Monday 22 December 2014

Italy: Il Cavalieri, Roma

Back to blogging about the holiday. It's the only way to make it to 127 in the next week and a bit!

On my birthday, we hopped in our hire car and hot-footed it up to Brindisi airport for our flight to Rome. It was only half full so we both got window seats, which allowed us both the exciting view of Italy racing away beneath us on the short flight. A train into Rome, a walk in the blistering heat with our cases and a taxi ride later, we found ourselves in the very lap of luxury.

The taxi driver told us we were staying at the best hotel in the city and he wasn't kidding. It's a way out - about 10 minutes' drive from the Vatican, although they run an hourly shuttle to and from Bernini Square - but it is totally worth it. We agreed we would splash out on a stay here and we were not disappointed. Particularly not Tutt: I don't know if I've ever seen her look so happy.

Little things in the room gave away the quality - two stands for suitcases instead of just one; the biggest, comfiest beds with huge marshmallow duvets; a wardrobe with a light inside; a three pin plug socket; a pillow menu; complimentary bottled water; a turn down service with a sweet on the pillow every night; a concierge who sent a maintenance man up immediately when, on the third night, I couldn't work out how to turn out the light illuminating one of the paintings and didn't want to us the kill switch and have to walk back to my bed in the dark; a bathroom with a marble floor and counters; a big mirrored door that pulled shut between the bedroom and the front door to cut down the noise from the corridor; and, my favourite, shutters that could be switched off and on from the bed.

Every morning we ate breakfast by the pool, from quite possibly the biggest breakfast buffet I've ever seen; on day three we shared this space with Jeremy Clarkson and Richard Hammond, who were planning that ill-fated trip to Argentina that was on the news this autumn. We perused the art collection, only a tiny amount of which is on display in the lobbies....I quite liked this one of a woman scaring a cat with a bird, in the ladies' toilet.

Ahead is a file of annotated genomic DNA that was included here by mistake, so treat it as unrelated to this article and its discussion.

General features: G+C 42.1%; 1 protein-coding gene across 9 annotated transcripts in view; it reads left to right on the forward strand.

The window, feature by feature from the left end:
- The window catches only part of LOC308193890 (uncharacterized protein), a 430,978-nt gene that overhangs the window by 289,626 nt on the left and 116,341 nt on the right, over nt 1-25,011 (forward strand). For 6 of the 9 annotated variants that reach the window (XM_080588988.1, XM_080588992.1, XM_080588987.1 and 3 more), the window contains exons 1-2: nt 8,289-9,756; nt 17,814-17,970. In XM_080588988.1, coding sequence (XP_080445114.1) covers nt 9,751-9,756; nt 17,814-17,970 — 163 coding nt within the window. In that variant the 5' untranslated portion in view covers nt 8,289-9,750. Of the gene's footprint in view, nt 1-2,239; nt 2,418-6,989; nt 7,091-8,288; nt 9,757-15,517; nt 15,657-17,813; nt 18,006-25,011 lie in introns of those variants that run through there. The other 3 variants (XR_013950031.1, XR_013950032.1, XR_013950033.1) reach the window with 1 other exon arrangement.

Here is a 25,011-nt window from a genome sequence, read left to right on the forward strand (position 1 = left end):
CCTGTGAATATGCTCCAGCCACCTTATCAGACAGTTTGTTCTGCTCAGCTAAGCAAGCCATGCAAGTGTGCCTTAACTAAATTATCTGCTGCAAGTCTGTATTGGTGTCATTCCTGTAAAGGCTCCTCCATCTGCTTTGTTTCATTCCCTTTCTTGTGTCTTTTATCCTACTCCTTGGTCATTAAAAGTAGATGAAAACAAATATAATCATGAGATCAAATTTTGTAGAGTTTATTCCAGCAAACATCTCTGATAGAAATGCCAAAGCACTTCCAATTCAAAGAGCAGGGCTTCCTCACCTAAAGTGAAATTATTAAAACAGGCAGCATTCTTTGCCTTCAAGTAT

The ladies' toilet was like the hall of mirrors.

And the spa! Oh, the spa. I couldn't cope. It was just epic. There were separate saunas in each changing room, and a huge steam room with a freezing cold plunge pool, separated from a large jacuzzi by a screen of smoked glass. We went there on my birthday afternoon and eventually ended up, wrapped in our enormous fluffy robes, reclining on couches in a darkened relaxation room, with lemon water and a skiing program on the TV. Absolute heaven. On the next day, when we were sweltering on the open top bus and gingerly strolling around the Coliseum, trying to stay in the shade, all I could think about was getting back to the spa so I could enjoy the freezing cold plunge pool and do some yoga stretches in the steam room where it was too steamy for anybody to notice.

They have an indoor and outdoor pool, too; the indoor one was closed for maintenance but Tutt took a dip in the outdoor one. The website suggests that this costs but it only really costs if you want to use a sun lounger. The spa was half price on the first day and free when I went the following day, presumably because we went in the afternoon and then I went an hour before closing. Excellent value. On the last day I had a La Prairie facial which was very relaxing. They have a fully equipped gym which we looked at but did not use; I did go for a bit of a jog round the grounds and use some of the equipment on their fit trail, though.

I think the thing that impressed me most about it was how many things were included - services that we thought we might be charged for, like the porter bringing our luggage to and from our room. When the bill came at the end, it was not as eye-watering as I had feared, thanks to things like the spa being discounted. Tutt was quite horrified at being presented with a bill for 24 euros for 2 orange juices in the lobby; tea was much better value at 7, served in a silver teapot on a silver tray. So, I guess it wasn't what you would call cheap. But it was nice having the bottled water replaced daily, there was free wifi in the public spaces, and the breakfast being included made a huge difference to the overall cost.

We've now decided that we must try all the Waldorf Astorias in the world, for comparison. I can't see how any of them could measure up to this, mind you.

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